Daniel Ek, CEO of Spotify
Photograph by Bloomberg via Getty Images
By Tom Huddleston Jr.
August 24, 2016

Spotify is reportedly working toward becoming a publicly traded company sometime next year. But first, the streaming music service has a few wrinkles to iron out, namely long-term streaming rights for its vast catalog of music.

Spotify is trying to hammer out new deals with the music industry’s biggest record companies to hold on to the rights to play their artists’ music for the foreseeable future, according to anonymous sources cited by the Wall Street Journal. Spotify currently has short-term deals with the labels after agreeing to extend contracts from the eight-year-old Swedish streaming service’s early days in the industry. According to the Journal, Spotify is operating on a month-to-month basis with at least one major label.

One obstacle in Spotify’s negotiations is over the share of revenue the service has to pass on record companies—some of which also own minority stakes in Spotify—and their musical acts. While Spotify’s annual revenue ticked up by 80% last year to $2.2 billion, the company paid out $1.8 billion in licensing fees, mainly to labels and music publishers, with roughly 55% of its revenue reportedly going to labels such as Universal Music Group, Sony Music Entertainment (sne), and Warner Music Group.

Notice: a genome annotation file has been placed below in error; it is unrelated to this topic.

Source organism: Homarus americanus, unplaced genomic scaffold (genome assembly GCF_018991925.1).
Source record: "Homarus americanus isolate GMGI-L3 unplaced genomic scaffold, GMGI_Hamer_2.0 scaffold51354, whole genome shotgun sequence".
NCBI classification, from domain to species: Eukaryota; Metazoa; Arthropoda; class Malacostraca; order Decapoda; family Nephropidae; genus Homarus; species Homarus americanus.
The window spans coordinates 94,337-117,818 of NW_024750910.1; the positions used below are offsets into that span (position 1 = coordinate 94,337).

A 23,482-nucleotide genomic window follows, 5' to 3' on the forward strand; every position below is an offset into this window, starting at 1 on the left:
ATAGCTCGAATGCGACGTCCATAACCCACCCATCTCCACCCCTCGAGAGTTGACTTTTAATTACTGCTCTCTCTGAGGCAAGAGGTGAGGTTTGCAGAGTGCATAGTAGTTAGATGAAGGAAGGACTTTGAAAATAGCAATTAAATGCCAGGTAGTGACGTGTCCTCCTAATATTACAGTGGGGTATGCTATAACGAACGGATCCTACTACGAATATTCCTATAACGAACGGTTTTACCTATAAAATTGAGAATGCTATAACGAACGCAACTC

The Journal notes that Spotify would like to cut down on the fees it pays to record labels after its net losses swelled to about $200 million last year despite the revenue uptick. Record companies, on the other hand, want to hike Spotify’s fees to as much as 58% of revenue, though Spotify could gain some leverage by offering labels the opportunity to make some music available only to the streaming service’s 30 million paid subscribers. (In the past, though, Spotify has said it thinks long-term exclusives are bad for both artists and fans.)

Fortune reached out to Spotify for comment and will update this article with any response.

 

Spotify also has more than 70 million free users from whom the service generates ad-based revenue. Fortune noted earlier this year that the service is looking to grow that revenue through an expanded targeted network that will focus more on “programmatic” ads, where companies use software to buy and sell ads automatically based on algorithms.

The reasoning behind all of these actions—shoring up streaming rights, decreasing losses, etc.—point to Spotify potentially planning an initial public offering for sometime next year, as has been reported. As Bloomberg pointed out last month, Spotify’s recent deal to raise $1 billion in convertible debt valued the company at roughly $8 billion and put additional pressure on the streaming service to go public. But first Spotify needs to make itself more attractive to investors, especially with an IPO market that has not been friendly to tech companies recently.

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